tUnE-yArDs - Water Fountain Music Video tUnE-yArDs - Water Fountain Music Video

ENGLISH TEXT & INTERVIEWS BY KARLA HERNANDEZ
Imagine an ordinary day. You're driving home from work, maybe listening to the new Gardens & Villa track -- or perhaps that one Vampire Weekend song that you pretend not to like, or something more classic like The Beatles. You then stop at a red light, and the car next to you is blasting mariachi music. Annoyed, you instantly think to yourself, 'Why is it so loud? Why is the singer wailing? What is the singer even saying?' Something unfamiliar shows up, and instantly a barrier goes up. It's okay. We all do it, to varying degrees. Maybe at that Chinese restaurant where you dined last night, the moment the server went into the kitchen and started talking really fast in Mandarin, you gave your friend a funny look.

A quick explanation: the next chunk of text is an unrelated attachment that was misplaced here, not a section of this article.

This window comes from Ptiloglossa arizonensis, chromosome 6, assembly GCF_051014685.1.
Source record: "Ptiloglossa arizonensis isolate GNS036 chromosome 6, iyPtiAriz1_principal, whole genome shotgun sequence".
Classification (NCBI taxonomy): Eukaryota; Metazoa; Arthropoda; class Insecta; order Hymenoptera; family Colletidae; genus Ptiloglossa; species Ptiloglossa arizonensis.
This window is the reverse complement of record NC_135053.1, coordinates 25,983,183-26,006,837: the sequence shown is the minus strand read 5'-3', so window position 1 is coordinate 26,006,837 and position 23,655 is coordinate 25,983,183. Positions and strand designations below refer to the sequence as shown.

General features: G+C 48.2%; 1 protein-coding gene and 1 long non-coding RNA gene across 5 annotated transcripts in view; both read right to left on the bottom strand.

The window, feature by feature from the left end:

SPANISH TRANSLATION BY JEAN-CLAIRE PELTIAE
Imagina un día ordinario. Estas conduciendo del trabajo a la casa, quizás escuchando el nuevo tema de Gardens & Villa, o tal vez esa canción de Vampire Weekend que finges que no te gusta, o algo más clásico como los Beatles. A continuación, te detienes en un semáforo en rojo, y el auto al lado tiene música mariachi a todo volumen. Molesto, de inmediato piensas, "¿Por qué lo tienen tan alto? ¿Por qué esta gimiendo el cantante? ¿Qué está diciendo el cantante?" Aparece algo desconocido, y en este instante se forma una barrera. Todos lo hacemos, en grados diferentes. Tal vez en ese restaurant chino donde comiste anoche, en el momento que el mesero entro a la cocina y empezó hablando rápido en Mandarín, le dio a tu amigo una mirada rara.
Considering the large populations of immigrants that have lived throughout the past hundreds of years in the United States, it's odd to think that something as simple as language can create disconnections between us. Going back to Gardens & Villa, Vampire Weekend, and The Beatles, we listen to these bands without giving it a second thought. However, their music would not exist today without the cultural blending that occurred decades before them.